• Vanderbilt Law Review

Publisher:
Vanderbilt Law Review
Publication date:
2009-06-04
ISBN:
0042-2533
First document:
Vol. 57 Nbr. 3, April 2004
Last document:
Vol. 67 Nbr. 5, October 2014
Copyright:
COPYRIGHT TV Trade Media, Inc.<br/>COPYRIGHT GALE, Cengage Learning. All rights reserved.

Latest documents

  • Regulation by Hypothetical

    A new paradigm is afoot in banking regulation-and it involves a turn toward the more speculative. Previous regulatory instruments have included geographic restrictions, activity restrictions, disclosure mandates, capital requirements, and risk management oversight to ensure the safety of the banking system. This Article describes and contextualizes these regulatory tools and shows how and why they were formed to deal with industry change. The financial crisis of 2008 exposed the shortcomings in each of these regimes. In important ways, the Wall Street Reform and Consumer Protection Act of 2010 (&quot;Dodd-Frank&quot;) departs from these past regimes and proposes something new: Call it &quot;.&quot; refers to rules duly promulgated under appropriate statu...

  • The Language of Mens Rea

    In prior work, the authors challenged numerous assumptions underlying the Model Penal Code (MPC) mental state architecture, which divides guilty minds into four kinds: purposeful, knowing, reckless, and negligent. In this article, they extend their prior work in two main ways. First, they show that a person's ability to apply the MPC mental states is susceptible to subtle variations in the language that defines and communicates them. Second, they show that even when people can see the mental state distinctions that the MPC draws, they don't necessarily rank order the mental states -- by culpability level -- in the order the MPC assumes. These findings raise questions about the normative basis for the knowing/reckless distinction in the MPC's mental state hierarchy in the context of resu...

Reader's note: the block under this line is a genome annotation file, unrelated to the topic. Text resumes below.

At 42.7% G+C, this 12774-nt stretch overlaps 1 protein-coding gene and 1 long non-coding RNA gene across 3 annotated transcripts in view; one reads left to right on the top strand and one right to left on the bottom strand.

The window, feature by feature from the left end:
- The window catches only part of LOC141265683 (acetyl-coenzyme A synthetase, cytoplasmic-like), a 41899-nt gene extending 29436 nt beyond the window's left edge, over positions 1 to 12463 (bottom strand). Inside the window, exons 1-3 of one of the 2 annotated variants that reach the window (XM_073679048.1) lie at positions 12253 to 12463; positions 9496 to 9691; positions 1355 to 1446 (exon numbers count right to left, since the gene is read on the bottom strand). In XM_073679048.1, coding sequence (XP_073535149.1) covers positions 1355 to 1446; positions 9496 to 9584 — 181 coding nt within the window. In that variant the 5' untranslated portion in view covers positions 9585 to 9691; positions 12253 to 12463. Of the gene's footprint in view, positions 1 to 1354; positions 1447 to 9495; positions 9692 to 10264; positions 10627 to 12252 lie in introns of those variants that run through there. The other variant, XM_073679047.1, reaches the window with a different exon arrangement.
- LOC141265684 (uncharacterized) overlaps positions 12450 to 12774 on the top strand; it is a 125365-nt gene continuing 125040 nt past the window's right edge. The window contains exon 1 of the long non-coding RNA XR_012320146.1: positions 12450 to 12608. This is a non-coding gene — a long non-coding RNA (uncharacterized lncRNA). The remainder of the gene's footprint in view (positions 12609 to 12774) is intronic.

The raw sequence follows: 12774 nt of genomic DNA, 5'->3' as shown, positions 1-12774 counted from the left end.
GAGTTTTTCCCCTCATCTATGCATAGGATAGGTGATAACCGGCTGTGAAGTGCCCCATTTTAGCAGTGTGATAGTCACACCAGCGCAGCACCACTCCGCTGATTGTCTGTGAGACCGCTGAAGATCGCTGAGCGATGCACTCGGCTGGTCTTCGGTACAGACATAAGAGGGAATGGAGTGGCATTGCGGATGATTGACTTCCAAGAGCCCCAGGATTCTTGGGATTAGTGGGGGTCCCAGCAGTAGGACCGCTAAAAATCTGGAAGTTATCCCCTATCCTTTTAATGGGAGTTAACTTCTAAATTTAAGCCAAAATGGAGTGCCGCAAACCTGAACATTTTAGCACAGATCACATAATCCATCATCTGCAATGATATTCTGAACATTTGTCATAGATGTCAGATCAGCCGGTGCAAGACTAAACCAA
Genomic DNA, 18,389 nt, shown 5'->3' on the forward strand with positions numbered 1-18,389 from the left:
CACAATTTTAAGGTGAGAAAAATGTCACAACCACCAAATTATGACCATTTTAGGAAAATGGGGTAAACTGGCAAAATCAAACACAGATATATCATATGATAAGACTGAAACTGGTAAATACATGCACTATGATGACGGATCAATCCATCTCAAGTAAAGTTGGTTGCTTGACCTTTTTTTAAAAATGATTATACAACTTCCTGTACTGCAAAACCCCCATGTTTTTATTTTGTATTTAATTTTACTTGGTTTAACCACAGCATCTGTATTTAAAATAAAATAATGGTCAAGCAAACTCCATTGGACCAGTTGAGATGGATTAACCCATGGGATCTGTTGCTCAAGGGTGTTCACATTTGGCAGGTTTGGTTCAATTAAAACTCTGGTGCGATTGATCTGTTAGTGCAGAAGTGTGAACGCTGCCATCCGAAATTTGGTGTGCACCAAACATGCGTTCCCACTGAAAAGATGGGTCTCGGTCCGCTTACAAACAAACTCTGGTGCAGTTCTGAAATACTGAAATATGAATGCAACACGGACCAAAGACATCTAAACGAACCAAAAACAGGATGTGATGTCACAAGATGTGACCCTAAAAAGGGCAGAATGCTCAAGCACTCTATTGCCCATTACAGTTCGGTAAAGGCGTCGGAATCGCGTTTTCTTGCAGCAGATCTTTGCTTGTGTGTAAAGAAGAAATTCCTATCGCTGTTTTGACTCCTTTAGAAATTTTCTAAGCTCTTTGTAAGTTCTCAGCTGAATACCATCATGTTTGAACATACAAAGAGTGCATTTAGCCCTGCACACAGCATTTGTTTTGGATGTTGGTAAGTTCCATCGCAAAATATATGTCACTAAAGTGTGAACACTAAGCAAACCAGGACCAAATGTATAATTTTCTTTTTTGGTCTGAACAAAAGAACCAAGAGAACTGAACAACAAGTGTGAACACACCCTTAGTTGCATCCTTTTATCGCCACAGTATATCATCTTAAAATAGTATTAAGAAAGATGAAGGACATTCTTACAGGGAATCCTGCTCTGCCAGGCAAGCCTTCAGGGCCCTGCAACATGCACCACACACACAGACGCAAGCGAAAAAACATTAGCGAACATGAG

• Speech Beyond Borders: Extraterritoriality and the First Amendment

    Does the First Amendment follow the flag? In Boumediene v. Bush, the Supreme Court categorically rejected the claim that constitutional rights do not apply at all to governmental actions taken against aliens located abroad. Instead, the Court made the application of such rights, the First Amendment presumably included, contingent on &quot;objective factors and practical concerns.&quot; In addition, by affirming previous decisions, Boumediene also extended its functional test to cover even U.S. citizens, leaving them in a situation where they might be without any constitutional recourse for violations of their First Amendment rights. But lower courts have found in the recent case of USAID v. Alliance for Open Society (&quot;USAID&quot;) an implication that free speech rights exist abroad, at least by U.S. r...

  • Keep Your Friends Close: A Framework for Addressing Rights to Social Media Contacts